Using colour filters and items collected on the road, Delaney Allen disrupts the familiar tropes of American road trip photography
Ever since cars became affordable, writers, photographers, and artists have journeyed across the United States in search of creative inspiration. From Walker Evans, Robert Frank, Berenice Abbott and William Eggleston, some of photography’s most iconic images have emerged out of the weeks or even months spent cruising through the country’s rocky mountains and dusty deserts – a landscape which continues to be a muse to many artists today.
“I was intrigued to elaborate on this fairly straight-forward narrative that surrounds so many series in this medium,” says Delaney Allen, whose latest book, Red Orange, is a response to “American road trip photography of the past”. Over a two year period, Allen made several trips through California’s deserts, mountains, and lakes, seeking to manipulate the landscape and experiment with familiar tropes on the road.
Using coloured filters over his camera lens, Allen mimics the region’s vibrant sunsets, but also the state’s reputation as a “place of dreams”, where many go to seek stardom. “California can have this ethereal feel,” says Allen, “with those ideas in the back of my mind, I experimented with the color palette. The look, while noticeably manufactured at times, produces a peculiar sensation.”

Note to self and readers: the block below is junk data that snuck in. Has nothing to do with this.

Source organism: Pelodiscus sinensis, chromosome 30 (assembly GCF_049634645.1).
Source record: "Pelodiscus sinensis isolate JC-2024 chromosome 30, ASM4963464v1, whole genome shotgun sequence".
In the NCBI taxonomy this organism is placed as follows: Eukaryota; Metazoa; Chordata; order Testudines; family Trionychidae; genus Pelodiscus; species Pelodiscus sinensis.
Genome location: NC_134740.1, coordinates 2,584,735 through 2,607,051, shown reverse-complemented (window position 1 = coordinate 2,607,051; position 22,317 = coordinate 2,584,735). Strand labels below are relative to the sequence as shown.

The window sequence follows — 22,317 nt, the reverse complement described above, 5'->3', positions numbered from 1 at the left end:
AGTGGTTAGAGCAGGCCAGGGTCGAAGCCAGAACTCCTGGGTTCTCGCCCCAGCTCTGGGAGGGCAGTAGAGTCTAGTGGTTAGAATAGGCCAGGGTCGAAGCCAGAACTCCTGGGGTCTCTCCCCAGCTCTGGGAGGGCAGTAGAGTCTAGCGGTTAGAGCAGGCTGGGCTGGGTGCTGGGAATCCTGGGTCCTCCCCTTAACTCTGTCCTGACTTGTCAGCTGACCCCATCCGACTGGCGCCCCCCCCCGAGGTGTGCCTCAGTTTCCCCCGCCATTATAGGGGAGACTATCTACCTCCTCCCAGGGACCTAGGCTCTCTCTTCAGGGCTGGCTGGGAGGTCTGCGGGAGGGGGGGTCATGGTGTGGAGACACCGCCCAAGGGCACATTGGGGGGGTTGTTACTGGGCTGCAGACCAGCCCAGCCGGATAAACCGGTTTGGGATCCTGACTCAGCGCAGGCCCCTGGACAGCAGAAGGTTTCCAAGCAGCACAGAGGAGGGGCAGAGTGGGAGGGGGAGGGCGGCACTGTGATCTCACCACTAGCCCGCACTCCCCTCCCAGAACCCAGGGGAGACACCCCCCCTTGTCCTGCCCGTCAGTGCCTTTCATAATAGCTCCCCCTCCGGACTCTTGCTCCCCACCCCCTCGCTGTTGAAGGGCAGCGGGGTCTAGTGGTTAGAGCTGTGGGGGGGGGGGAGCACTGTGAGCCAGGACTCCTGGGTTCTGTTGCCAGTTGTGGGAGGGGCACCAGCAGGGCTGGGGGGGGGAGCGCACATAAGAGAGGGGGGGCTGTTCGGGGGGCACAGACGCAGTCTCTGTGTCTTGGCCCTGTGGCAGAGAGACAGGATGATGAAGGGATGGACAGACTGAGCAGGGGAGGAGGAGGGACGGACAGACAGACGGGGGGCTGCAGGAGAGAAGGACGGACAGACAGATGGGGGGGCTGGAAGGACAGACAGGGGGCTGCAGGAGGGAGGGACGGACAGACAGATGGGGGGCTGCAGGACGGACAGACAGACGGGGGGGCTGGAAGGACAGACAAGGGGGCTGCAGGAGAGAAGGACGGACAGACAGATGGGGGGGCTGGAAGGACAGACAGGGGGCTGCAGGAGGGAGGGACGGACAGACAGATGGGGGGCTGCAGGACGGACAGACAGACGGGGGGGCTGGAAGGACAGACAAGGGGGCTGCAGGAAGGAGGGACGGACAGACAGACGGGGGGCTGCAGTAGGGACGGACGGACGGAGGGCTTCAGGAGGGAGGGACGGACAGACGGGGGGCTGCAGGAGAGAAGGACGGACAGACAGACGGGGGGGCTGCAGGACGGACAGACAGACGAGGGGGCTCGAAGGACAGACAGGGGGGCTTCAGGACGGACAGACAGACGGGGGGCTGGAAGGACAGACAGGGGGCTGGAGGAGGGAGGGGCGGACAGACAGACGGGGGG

Allen wanted to incorporate the entire experience of the journey, rather than just the landscape. Inspired by Lucas Blalock’s 2013 book of still-lifes Windows, Mirrors, Tabletops, Allen decided to make his own constructions, and began to collect items from the day’s drive – snack wrappers, fruit and drink bottles, for example – as well as items like mirrors and candles found in thrift and dollar stores.
As Stephen Shore had done in the 1970s, Allen also decided to shoot in his motel room, an iconic part of the narrative of an American road trip. He used improvised lighting from lamps and flashlights to shoot the still-life structures. “I stripped the rooms of a known identity, as I did with many of the landscapes throughout the work,” he says.
“I didn’t want to tell another American West photo story,” says Allen. “Ultimately, this series is an exercise of how I can apply my photographic style in unfamiliar places.”
Red Orange by Delaney Allen is published by Jane & Jeremy